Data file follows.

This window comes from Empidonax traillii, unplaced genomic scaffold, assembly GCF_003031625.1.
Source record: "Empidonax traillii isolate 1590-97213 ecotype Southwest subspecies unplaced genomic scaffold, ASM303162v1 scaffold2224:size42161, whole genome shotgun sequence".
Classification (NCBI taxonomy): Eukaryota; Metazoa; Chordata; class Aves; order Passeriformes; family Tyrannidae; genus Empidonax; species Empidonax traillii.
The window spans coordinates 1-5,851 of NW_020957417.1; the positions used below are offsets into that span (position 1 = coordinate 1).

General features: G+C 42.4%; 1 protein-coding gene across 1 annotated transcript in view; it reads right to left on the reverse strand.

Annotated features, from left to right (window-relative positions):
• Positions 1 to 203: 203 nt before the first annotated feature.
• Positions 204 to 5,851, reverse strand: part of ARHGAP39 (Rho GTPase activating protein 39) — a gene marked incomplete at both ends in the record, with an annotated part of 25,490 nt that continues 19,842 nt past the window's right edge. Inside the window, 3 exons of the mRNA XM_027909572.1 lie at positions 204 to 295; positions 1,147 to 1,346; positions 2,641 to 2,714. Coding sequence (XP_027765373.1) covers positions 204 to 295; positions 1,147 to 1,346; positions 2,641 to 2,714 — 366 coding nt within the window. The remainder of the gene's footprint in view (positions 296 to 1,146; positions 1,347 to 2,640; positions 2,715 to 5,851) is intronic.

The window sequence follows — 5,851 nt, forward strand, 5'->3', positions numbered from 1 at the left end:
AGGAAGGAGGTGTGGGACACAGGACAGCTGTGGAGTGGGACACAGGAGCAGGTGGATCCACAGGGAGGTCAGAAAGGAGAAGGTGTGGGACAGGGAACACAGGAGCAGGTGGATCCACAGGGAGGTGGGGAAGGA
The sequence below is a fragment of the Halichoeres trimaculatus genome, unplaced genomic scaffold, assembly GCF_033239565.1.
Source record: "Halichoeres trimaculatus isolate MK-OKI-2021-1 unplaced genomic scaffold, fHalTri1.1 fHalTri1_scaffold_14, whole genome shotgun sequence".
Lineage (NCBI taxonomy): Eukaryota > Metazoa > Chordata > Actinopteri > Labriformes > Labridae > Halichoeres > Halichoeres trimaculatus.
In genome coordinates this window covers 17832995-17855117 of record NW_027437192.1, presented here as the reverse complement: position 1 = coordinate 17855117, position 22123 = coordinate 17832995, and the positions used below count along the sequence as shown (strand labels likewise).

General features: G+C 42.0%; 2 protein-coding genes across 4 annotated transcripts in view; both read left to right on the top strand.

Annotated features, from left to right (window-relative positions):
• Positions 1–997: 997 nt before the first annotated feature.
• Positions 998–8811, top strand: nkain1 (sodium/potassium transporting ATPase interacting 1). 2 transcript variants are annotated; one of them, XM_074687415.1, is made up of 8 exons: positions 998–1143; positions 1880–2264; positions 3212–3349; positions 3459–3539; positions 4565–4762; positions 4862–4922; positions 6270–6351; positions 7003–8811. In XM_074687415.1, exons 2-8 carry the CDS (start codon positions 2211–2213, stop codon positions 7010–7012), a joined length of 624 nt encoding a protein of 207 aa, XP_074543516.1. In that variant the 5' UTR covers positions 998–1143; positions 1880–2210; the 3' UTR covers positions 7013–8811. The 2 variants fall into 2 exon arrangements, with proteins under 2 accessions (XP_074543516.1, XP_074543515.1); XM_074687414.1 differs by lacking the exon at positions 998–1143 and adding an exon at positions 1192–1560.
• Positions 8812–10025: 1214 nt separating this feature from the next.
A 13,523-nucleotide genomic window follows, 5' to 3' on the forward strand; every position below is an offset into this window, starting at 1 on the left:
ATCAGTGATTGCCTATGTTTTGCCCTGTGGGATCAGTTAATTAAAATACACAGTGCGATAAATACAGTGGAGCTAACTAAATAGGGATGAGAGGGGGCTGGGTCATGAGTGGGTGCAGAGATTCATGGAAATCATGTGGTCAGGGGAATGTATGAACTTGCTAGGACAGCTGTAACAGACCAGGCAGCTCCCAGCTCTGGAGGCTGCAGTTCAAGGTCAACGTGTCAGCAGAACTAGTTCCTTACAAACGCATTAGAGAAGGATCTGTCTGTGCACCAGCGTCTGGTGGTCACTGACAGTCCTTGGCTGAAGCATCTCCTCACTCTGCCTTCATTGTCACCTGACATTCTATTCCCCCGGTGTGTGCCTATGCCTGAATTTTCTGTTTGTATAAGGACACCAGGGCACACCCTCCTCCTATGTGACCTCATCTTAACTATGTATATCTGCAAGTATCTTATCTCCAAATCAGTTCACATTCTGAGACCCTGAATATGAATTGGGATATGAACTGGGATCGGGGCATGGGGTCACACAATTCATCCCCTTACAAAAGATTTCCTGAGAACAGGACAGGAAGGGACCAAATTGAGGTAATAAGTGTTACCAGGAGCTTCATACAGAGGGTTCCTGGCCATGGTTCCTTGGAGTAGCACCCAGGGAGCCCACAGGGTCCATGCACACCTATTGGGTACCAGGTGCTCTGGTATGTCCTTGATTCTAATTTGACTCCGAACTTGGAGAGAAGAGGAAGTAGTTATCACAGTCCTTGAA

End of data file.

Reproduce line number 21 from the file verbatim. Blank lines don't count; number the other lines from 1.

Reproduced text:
ATCAGTGATTGCCTATGTTTTGCCCTGTGGGATCAGTTAATTAAAATACACAGTGCGATAAATACAGTGGAGCTAACTAAATAGGGATGAGAGGGGGCTGGGTCATGAGTGGGTGCAGAGATTCATGGAAATCATGTGGTCAGGGGAATGTATGAACTTGCTAGGACAGCTGTAACAGACCAGGCAGCTCCCAGCTCTGGAGGCTGCAGTTCAAGGTCAACGTGTCAGCAGAACTAGTTCCTTACAAACGCATTAGAGAAGGATCTGTCTGTGCACCAGCGTCTGGTGGTCACTGACAGTCCTTGGCTGAAGCATCTCCTCACTCTGCCTTCATTGTCACCTGACATTCTATTCCCCCGGTGTGTGCCTATGCCTGAATTTTCTGTTTGTATAAGGACACCAGGGCACACCCTCCTCCTATGTGACCTCATCTTAACTATGTATATCTGCAAGTATCTTATCTCCAAATCAGTTCACATTCTGAGACCCTGAATATGAATTGGGATATGAACTGGGATCGGGGCATGGGGTCACACAATTCATCCCCTTACAAAAGATTTCCTGAGAACAGGACAGGAAGGGACCAAATTGAGGTAATAAGTGTTACCAGGAGCTTCATACAGAGGGTTCCTGGCCATGGTTCCTTGGAGTAGCACCCAGGGAGCCCACAGGGTCCATGCACACCTATTGGGTACCAGGTGCTCTGGTATGTCCTTGATTCTAATTTGACTCCGAACTTGGAGAGAAGAGGAAGTAGTTATCACAGTCCTTGAA